Apparently not a popular turn of phrase in some quarters, but today’s ‘search image’ was for three species, Sand Martin flitting around overhead, Ring Ouzel sitting out in a field and Redpoll (Lesser, Mealy I’m not fussy) calling or maybe even singing from a stream-side tree.
The only things flitting around were Greenfinches, doing their Butterfly display flights. I have been fooled too many times in previous March’s, thinking I have spotted the years first Sand Martin to fall for that one again.
Sadly all of today’s Ouzels were of the strangely common melanistic ‘black-breasted’ variant and no ‘Polls of any sort sang.
What I did see however were Song Thrushes; calling, singing and flitting, even doing all three at once in the case of one bird.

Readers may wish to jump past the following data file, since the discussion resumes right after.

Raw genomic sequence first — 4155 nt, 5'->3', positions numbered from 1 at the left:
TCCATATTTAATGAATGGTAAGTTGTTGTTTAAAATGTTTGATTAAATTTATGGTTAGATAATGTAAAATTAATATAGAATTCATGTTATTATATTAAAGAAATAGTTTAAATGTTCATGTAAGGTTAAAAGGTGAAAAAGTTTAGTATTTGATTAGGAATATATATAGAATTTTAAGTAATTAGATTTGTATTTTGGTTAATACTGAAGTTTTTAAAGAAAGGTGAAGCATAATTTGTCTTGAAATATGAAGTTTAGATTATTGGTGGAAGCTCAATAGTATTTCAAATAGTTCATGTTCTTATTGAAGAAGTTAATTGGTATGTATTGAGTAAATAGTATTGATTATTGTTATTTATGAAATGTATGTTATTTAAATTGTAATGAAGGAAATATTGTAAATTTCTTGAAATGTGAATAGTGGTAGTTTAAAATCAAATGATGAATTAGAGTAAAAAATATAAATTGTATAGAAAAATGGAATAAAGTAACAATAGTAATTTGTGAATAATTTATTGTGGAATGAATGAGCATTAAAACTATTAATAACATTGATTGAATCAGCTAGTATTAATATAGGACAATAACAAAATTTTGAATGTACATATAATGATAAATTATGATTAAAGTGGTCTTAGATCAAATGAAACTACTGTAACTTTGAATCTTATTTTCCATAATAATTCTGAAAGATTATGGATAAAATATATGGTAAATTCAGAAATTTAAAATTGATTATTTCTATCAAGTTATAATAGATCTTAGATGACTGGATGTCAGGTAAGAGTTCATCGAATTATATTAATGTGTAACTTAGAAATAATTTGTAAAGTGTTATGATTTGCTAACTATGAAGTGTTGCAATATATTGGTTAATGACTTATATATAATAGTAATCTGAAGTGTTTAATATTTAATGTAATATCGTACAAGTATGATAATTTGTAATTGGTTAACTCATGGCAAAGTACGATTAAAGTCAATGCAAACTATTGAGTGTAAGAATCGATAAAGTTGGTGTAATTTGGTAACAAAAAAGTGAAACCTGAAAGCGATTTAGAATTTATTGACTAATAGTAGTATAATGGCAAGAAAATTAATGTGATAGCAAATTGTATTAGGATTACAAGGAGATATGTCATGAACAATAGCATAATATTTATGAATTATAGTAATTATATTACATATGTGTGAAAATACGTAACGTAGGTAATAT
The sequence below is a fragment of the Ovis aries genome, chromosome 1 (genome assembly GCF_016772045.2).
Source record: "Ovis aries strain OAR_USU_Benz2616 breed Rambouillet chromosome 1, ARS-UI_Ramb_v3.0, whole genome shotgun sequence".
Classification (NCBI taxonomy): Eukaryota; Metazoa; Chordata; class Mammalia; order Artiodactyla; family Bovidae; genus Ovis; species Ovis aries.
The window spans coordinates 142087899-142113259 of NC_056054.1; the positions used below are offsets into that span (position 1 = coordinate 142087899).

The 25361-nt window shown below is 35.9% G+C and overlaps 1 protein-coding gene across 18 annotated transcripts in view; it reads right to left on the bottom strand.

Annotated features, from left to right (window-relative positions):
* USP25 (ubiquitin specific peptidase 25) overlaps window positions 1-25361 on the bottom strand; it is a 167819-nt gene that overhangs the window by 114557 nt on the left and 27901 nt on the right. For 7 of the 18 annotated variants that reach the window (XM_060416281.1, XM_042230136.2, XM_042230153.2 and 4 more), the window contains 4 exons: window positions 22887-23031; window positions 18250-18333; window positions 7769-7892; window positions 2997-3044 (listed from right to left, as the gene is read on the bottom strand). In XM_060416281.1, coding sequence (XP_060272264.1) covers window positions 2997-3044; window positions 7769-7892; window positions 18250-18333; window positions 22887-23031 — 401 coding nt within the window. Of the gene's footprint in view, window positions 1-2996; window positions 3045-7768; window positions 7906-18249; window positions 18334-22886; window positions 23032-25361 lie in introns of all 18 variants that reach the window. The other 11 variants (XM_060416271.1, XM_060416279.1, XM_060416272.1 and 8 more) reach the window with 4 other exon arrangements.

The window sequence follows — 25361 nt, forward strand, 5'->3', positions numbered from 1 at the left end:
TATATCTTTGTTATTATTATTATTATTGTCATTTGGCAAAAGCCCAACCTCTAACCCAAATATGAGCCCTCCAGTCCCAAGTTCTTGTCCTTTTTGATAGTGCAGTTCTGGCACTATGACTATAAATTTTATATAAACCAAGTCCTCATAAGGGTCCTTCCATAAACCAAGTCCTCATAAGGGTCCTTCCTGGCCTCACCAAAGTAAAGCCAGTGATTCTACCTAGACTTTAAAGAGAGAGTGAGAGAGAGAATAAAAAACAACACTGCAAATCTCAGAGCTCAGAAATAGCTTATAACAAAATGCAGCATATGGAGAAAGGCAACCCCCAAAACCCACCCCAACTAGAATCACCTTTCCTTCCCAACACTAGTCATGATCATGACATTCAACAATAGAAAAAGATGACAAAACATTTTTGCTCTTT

I had quite a number, including 5 territorial males in just a couple of hundred yards in the North-east corner of the marsh, a real turnaround from a few years ago when you could easily not see one on the whole patch in a year.
The songs were remarkably variable too with a fair bit of mimicry thrown in. One thing that did surprise me was seeing one individual fly a circuit of about 300-400m whilst singing. Maybe it’s me but I didn’t know they did that. Do I just not see enough Song Thrushes? Is it usual behaviour? Or is it something to do with overcrowding locally?
In other news, Jackdaws have moved in to the Southern part of the patch, I am getting them daily now, and very welcome they are too, unlike their larger cousins. They certainly look keen to breed; I have seen them prospecting likely looking chimney pots nearby.